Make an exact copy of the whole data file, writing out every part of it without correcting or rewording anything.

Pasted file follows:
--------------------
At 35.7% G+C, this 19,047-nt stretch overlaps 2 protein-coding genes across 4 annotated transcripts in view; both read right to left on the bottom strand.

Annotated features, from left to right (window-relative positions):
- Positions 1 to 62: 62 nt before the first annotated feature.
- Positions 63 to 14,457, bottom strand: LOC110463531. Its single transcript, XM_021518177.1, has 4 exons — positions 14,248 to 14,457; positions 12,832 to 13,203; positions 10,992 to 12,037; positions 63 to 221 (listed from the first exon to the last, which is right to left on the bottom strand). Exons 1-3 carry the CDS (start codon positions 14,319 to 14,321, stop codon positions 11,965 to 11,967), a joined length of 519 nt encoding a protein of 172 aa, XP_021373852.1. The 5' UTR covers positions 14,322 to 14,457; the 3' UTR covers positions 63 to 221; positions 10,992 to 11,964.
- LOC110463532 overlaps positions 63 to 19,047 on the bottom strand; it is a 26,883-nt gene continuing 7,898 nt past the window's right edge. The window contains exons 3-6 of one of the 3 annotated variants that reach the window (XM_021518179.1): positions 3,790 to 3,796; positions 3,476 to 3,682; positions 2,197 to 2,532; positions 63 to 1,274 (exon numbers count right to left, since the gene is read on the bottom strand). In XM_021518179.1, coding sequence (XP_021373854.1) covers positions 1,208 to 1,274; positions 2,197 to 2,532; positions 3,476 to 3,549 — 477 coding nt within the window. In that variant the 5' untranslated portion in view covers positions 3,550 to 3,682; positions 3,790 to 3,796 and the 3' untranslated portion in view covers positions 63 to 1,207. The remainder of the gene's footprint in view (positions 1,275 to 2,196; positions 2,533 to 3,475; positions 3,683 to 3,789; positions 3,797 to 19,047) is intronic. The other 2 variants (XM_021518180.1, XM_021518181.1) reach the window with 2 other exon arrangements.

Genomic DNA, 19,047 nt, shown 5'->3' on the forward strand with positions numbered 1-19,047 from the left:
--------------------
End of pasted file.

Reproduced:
At 35.7% G+C, this 19,047-nt stretch overlaps 2 protein-coding genes across 4 annotated transcripts in view; both read right to left on the bottom strand.

Annotated features, from left to right (window-relative positions):
- Positions 1 to 62: 62 nt before the first annotated feature.
- Positions 63 to 14,457, bottom strand: LOC110463531. Its single transcript, XM_021518177.1, has 4 exons — positions 14,248 to 14,457; positions 12,832 to 13,203; positions 10,992 to 12,037; positions 63 to 221 (listed from the first exon to the last, which is right to left on the bottom strand). Exons 1-3 carry the CDS (start codon positions 14,319 to 14,321, stop codon positions 11,965 to 11,967), a joined length of 519 nt encoding a protein of 172 aa, XP_021373852.1. The 5' UTR covers positions 14,322 to 14,457; the 3' UTR covers positions 63 to 221; positions 10,992 to 11,964.
- LOC110463532 overlaps positions 63 to 19,047 on the bottom strand; it is a 26,883-nt gene continuing 7,898 nt past the window's right edge. The window contains exons 3-6 of one of the 3 annotated variants that reach the window (XM_021518179.1): positions 3,790 to 3,796; positions 3,476 to 3,682; positions 2,197 to 2,532; positions 63 to 1,274 (exon numbers count right to left, since the gene is read on the bottom strand). In XM_021518179.1, coding sequence (XP_021373854.1) covers positions 1,208 to 1,274; positions 2,197 to 2,532; positions 3,476 to 3,549 — 477 coding nt within the window. In that variant the 5' untranslated portion in view covers positions 3,550 to 3,682; positions 3,790 to 3,796 and the 3' untranslated portion in view covers positions 63 to 1,207. The remainder of the gene's footprint in view (positions 1,275 to 2,196; positions 2,533 to 3,475; positions 3,683 to 3,789; positions 3,797 to 19,047) is intronic. The other 2 variants (XM_021518180.1, XM_021518181.1) reach the window with 2 other exon arrangements.

Genomic DNA, 19,047 nt, shown 5'->3' on the forward strand with positions numbered 1-19,047 from the left: